Update of Washington Monument/WWII Memorial/MLK Plaque

Dear National Coalition to Save Our Mall Friends:

Today’s update is a veritable newsletter to fill you in on the past month:

1. Save the Date — October 14, 10 a.m. – 12 noon: On Columbus Day (a federal holiday) the National Coalition to Save Our Mall will sponsor — on the Mall — a Celebration of the National Mall and the Centenary of the McMillan Plan of 1901-1902.

This educational event will include a brief Guided Tour of the Mall’s history, a presentation of our first annual “State of the National Mall Report”, and the kick-off of plans for a “National Mall Tours the Country” project.

We’ve asked the National Park Service for a permit for the Washington Monument Grounds. In coming weeks we’ll be mailing out invitations to our members and friends, to members of Congress and federal agencies with oversight for the Mall, and to members of the press and media.

We’ll keep you informed as plans develop.

2. Washington Monument: The National Park Service’s (NPS) Finding Of No Significant Impact (FONSI) for the Washington Monument tunnels and walls project is now posted on the NPS website. The 18-page FONSI is the NPS’s cursory, inadequate, and even irresponsible reply to the serious questions and concerns raised by us, the National Trust, the National Parks Conservation Association, the Committee of 100 on the Federal City, and other groups and individuals. (The criticisms by these groups of the NPS’s Environmental Assessment are also posted on our website, under “Washington Monument”). The FONSI is little more than a recap of the NPS’s “finding of no adverse effect” from last January, a conclusion the NPS reached BEFORE any engineering or historic preservation reports had been prepared. As of now, the engineering and preservation reports still are not completed and provided to the NCPC and the public.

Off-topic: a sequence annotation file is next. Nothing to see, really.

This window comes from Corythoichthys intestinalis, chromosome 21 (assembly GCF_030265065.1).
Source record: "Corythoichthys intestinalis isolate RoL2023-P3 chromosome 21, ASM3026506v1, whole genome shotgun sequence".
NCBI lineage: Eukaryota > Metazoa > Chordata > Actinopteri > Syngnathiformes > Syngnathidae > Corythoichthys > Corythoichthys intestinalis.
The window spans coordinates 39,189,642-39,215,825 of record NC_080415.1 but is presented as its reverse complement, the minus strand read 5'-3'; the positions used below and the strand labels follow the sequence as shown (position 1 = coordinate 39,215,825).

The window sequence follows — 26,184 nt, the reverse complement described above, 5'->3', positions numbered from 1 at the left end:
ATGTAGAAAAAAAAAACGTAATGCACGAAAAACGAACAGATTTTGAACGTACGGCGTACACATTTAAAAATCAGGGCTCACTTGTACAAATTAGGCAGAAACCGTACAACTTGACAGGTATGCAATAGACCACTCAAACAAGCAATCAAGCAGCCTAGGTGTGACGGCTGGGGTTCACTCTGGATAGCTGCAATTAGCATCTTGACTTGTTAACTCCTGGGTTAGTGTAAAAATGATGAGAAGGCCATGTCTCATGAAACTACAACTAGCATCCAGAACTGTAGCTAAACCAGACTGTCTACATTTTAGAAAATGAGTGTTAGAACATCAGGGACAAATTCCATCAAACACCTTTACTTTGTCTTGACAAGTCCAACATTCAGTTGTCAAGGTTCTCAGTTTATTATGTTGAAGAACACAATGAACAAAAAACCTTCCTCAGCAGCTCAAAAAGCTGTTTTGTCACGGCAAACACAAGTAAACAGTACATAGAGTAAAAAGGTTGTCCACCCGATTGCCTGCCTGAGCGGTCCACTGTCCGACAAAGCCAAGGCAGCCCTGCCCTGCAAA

Since the day the National Capital Planning Commission (NCPC) cancelled its August 15th special meeting to consider the National Park Service’s “preliminary design plans”, we have heard nothing about rescheduling. NCPC told NPS to complete its engineering and historic preservation reports BEFORE attempting to schedule another NCPC hearing on the project.

3. UPDATES Archive: If you’ve lost track of recent happenings, you can go to our new Updates archive on the website, under “Get Our Newsletter” http://www.savethemall.org/newsltr/

4. WWII Memorial: We have been told that on the morning of September 18th, prior to the Commission of Fine Arts (CFA) meeting at 10 a.m., there will be an on-site mock-up of a portion of the WWII Memorial, now under construction. Apparently the mock-up will be of the “Wall of Remembrance” (the wall of 4,000 gold stars) at the east end of the Lincoln Memorial’s Reflecting Pool. The CFA is concerned that this 9-foot high wall will obstruct Mall vistas. We’ll keep you informed as we learn more.

At the August CFA meeting, sculptor Ray Kaskey presented his designs for sculptural reliefs intended to line the entrance ramp down into the Memorial plaza — scenes of Americans preparing for war. Straight faced, Kaskey said he’s “doing research on WWII in the National Archives” to learn more about his subject. (Maybe some of our members could educate him.) John Parsons of the NPS told the commissioners that the memorial sponsor, the American Battle Monuments Commission, and the NPS have scrapped plans for the long-awaited and much discussed “central sculptural element.” (In 1999, the central element of the Memorial design was a coffin, since removed.) Hmmm…

5. MLK Plaque at Lincoln Memorial: At its September 5th meeting, the NCPC agreed with Congresswoman Anne Northup — sponsor of legislation authorizing a marker or small plaque marking the exact spot where Dr. Martin Luther King Jr. gave the “I Have a Dream” speech in 1963 — and rejected an alternative site proposed by the National Park Service. The National Coalition’s Charles Cassell — who participated in the 1963 March on Washington — testified in support of Cong. Northup’s concept of a plaque marking the actual historic site. Here’s the NCPC’s decision:

“Lincoln Memorial – The Commission disapproved the site recommended by the National Park Service for locating a plaque to commemorate Dr. Martin Luther King, Jr.’s “I Have A Dream” speech. The site recommended by the Park Service is located in the immediate vicinity of an existing granite plaque that recognizes the statehood of Alaska and Hawaii. The Commission recommended, instead, that the Park Service re-evaluate and consider locating the plaque for Dr. King on the actual spot from which he delivered his speech.”

That’s all for now. Please visit our newly updated and revised website at: http://www.savethemall.org

Best regards,

Judy Feldman


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